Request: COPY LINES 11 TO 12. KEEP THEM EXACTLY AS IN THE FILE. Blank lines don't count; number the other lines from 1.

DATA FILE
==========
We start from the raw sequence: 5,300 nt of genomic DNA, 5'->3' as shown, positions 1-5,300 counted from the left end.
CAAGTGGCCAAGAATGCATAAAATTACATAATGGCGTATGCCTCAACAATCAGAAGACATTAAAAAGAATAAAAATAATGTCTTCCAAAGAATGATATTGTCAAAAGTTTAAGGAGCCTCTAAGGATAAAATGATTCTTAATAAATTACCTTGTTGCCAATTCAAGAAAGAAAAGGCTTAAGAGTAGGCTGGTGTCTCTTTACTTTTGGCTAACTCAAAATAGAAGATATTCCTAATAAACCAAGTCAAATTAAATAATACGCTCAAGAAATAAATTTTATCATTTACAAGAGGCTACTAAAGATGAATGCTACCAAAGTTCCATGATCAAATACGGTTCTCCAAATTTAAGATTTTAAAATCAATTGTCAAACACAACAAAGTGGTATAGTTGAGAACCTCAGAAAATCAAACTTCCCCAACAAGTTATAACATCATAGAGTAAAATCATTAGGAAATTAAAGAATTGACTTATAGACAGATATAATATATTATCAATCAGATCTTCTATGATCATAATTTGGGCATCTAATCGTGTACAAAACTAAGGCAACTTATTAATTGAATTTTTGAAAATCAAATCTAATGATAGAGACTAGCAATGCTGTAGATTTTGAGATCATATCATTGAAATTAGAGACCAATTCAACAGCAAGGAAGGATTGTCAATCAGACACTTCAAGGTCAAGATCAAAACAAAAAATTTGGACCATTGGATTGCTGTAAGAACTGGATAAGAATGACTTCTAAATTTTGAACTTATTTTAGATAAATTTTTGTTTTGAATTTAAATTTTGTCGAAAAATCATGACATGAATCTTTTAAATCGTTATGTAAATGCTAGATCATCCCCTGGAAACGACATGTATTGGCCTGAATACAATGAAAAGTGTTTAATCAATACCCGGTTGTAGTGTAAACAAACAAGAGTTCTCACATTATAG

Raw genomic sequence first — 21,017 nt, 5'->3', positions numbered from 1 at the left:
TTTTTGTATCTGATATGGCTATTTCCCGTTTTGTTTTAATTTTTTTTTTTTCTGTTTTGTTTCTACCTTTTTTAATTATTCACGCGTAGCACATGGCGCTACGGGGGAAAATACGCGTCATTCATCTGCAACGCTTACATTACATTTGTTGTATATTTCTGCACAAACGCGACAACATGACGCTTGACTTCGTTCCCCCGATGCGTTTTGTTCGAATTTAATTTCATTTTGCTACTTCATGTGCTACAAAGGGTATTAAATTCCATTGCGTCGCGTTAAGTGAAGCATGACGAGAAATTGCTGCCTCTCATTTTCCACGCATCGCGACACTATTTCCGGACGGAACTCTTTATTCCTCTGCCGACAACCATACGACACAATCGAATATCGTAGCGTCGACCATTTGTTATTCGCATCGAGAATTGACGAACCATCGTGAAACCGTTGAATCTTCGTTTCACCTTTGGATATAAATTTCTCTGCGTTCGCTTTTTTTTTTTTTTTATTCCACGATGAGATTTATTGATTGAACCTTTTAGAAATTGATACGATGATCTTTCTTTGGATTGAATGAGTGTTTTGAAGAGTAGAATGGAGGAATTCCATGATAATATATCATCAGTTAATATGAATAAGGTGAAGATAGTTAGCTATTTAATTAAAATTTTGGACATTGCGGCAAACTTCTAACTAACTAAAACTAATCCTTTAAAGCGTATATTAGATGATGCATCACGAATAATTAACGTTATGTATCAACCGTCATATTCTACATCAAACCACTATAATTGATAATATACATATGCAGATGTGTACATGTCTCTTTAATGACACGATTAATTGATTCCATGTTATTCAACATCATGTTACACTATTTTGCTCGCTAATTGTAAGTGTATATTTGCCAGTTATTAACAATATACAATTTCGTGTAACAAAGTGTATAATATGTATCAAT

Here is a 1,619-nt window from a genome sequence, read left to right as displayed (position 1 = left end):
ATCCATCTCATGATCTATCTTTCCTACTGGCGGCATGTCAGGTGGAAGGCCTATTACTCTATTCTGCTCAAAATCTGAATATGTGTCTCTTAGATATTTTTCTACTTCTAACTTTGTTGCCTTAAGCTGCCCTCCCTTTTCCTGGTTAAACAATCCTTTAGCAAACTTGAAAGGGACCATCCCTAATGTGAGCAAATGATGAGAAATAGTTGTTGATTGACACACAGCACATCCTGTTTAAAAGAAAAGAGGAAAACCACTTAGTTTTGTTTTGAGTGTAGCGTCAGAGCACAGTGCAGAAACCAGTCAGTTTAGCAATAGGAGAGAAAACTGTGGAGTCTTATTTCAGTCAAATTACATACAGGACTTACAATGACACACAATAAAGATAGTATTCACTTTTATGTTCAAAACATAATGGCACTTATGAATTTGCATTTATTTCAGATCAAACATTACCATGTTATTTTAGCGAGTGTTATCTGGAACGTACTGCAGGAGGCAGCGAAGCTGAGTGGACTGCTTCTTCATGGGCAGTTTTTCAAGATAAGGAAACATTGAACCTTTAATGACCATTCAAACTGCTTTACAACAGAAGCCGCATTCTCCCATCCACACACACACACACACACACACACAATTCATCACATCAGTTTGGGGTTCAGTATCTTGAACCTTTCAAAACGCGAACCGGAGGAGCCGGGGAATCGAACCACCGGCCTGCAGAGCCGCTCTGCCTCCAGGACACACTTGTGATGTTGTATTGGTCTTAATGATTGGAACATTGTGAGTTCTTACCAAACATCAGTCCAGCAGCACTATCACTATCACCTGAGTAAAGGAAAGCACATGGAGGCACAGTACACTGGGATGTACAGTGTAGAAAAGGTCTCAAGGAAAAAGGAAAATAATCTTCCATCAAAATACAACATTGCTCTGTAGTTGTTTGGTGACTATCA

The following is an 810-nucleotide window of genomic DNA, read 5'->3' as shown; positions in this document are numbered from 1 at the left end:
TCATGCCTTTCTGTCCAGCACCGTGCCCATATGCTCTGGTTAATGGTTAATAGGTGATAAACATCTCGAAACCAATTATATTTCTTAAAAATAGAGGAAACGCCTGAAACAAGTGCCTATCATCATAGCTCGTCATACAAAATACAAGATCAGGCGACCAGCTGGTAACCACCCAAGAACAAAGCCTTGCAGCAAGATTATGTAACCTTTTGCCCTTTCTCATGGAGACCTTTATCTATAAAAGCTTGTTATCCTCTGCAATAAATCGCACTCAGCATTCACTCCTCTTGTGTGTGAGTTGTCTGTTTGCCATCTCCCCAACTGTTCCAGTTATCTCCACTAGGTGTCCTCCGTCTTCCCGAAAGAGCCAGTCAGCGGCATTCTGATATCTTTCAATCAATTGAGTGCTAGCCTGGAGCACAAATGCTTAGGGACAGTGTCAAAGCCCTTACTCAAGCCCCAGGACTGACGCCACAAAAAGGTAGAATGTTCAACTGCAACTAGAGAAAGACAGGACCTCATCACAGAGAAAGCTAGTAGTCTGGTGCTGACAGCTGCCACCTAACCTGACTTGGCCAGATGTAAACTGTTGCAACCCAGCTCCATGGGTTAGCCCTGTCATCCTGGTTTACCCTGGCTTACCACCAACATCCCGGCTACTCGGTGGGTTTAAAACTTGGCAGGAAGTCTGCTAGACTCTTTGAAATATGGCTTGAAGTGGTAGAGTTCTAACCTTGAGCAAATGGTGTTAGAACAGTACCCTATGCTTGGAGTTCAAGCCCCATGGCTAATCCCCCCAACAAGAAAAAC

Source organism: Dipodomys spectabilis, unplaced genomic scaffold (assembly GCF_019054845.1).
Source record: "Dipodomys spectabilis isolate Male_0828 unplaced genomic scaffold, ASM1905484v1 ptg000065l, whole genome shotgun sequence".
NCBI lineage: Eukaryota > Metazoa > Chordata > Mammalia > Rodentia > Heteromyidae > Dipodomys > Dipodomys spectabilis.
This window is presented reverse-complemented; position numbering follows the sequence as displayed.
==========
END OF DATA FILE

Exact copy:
NCBI lineage: Eukaryota > Metazoa > Chordata > Mammalia > Rodentia > Heteromyidae > Dipodomys > Dipodomys spectabilis.
This window is presented reverse-complemented; position numbering follows the sequence as displayed.